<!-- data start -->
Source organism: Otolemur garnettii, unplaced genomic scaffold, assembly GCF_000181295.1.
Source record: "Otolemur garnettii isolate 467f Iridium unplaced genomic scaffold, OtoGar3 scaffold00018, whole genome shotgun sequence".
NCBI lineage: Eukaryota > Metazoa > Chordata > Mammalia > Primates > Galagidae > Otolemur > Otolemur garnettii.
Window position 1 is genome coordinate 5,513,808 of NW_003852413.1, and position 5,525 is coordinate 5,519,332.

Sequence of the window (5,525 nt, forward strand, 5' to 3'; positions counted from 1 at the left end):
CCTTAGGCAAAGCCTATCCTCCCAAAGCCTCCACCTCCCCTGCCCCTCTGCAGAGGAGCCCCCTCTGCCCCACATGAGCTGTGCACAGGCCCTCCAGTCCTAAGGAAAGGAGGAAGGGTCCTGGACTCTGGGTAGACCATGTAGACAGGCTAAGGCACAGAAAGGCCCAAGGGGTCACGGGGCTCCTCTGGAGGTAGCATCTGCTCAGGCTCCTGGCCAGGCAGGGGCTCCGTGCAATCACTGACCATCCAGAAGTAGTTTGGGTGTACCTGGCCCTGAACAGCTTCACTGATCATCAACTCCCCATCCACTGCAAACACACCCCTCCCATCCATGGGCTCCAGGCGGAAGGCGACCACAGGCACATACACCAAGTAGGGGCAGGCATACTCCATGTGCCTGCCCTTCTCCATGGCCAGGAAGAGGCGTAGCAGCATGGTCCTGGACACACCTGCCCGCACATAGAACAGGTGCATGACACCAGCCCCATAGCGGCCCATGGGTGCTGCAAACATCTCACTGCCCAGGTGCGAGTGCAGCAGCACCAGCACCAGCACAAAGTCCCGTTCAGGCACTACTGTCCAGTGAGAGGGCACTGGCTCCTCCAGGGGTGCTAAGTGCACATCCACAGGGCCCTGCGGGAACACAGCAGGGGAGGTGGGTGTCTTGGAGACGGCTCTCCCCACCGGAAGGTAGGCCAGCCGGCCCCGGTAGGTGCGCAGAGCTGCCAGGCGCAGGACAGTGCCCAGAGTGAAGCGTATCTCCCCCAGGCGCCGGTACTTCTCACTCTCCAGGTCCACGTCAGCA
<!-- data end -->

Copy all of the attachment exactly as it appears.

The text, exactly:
Source organism: Otolemur garnettii, unplaced genomic scaffold, assembly GCF_000181295.1.
Source record: "Otolemur garnettii isolate 467f Iridium unplaced genomic scaffold, OtoGar3 scaffold00018, whole genome shotgun sequence".
NCBI lineage: Eukaryota > Metazoa > Chordata > Mammalia > Primates > Galagidae > Otolemur > Otolemur garnettii.
Window position 1 is genome coordinate 5,513,808 of NW_003852413.1, and position 5,525 is coordinate 5,519,332.

Sequence of the window (5,525 nt, forward strand, 5' to 3'; positions counted from 1 at the left end):
CCTTAGGCAAAGCCTATCCTCCCAAAGCCTCCACCTCCCCTGCCCCTCTGCAGAGGAGCCCCCTCTGCCCCACATGAGCTGTGCACAGGCCCTCCAGTCCTAAGGAAAGGAGGAAGGGTCCTGGACTCTGGGTAGACCATGTAGACAGGCTAAGGCACAGAAAGGCCCAAGGGGTCACGGGGCTCCTCTGGAGGTAGCATCTGCTCAGGCTCCTGGCCAGGCAGGGGCTCCGTGCAATCACTGACCATCCAGAAGTAGTTTGGGTGTACCTGGCCCTGAACAGCTTCACTGATCATCAACTCCCCATCCACTGCAAACACACCCCTCCCATCCATGGGCTCCAGGCGGAAGGCGACCACAGGCACATACACCAAGTAGGGGCAGGCATACTCCATGTGCCTGCCCTTCTCCATGGCCAGGAAGAGGCGTAGCAGCATGGTCCTGGACACACCTGCCCGCACATAGAACAGGTGCATGACACCAGCCCCATAGCGGCCCATGGGTGCTGCAAACATCTCACTGCCCAGGTGCGAGTGCAGCAGCACCAGCACCAGCACAAAGTCCCGTTCAGGCACTACTGTCCAGTGAGAGGGCACTGGCTCCTCCAGGGGTGCTAAGTGCACATCCACAGGGCCCTGCGGGAACACAGCAGGGGAGGTGGGTGTCTTGGAGACGGCTCTCCCCACCGGAAGGTAGGCCAGCCGGCCCCGGTAGGTGCGCAGAGCTGCCAGGCGCAGGACAGTGCCCAGAGTGAAGCGTATCTCCCCCAGGCGCCGGTACTTCTCACTCTCCAGGTCCACGTCAGCA